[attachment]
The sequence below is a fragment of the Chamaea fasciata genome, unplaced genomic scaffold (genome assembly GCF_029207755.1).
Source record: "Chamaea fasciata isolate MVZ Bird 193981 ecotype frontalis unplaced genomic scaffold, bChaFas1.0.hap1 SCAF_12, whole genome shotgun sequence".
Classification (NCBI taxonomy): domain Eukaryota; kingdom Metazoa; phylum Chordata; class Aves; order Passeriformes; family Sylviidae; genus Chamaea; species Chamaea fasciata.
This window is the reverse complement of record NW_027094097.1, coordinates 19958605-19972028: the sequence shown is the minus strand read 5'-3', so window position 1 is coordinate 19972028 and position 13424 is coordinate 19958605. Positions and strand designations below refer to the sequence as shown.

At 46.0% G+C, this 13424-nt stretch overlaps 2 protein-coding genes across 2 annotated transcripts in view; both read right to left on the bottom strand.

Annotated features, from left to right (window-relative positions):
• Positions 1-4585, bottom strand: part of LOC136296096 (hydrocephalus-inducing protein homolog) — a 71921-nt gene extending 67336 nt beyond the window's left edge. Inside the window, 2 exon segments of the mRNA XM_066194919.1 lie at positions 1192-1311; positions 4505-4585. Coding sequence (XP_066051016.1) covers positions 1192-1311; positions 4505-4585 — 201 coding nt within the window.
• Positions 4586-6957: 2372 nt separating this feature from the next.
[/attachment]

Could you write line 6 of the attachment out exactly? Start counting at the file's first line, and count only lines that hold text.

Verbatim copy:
Annotated features, from left to right (window-relative positions):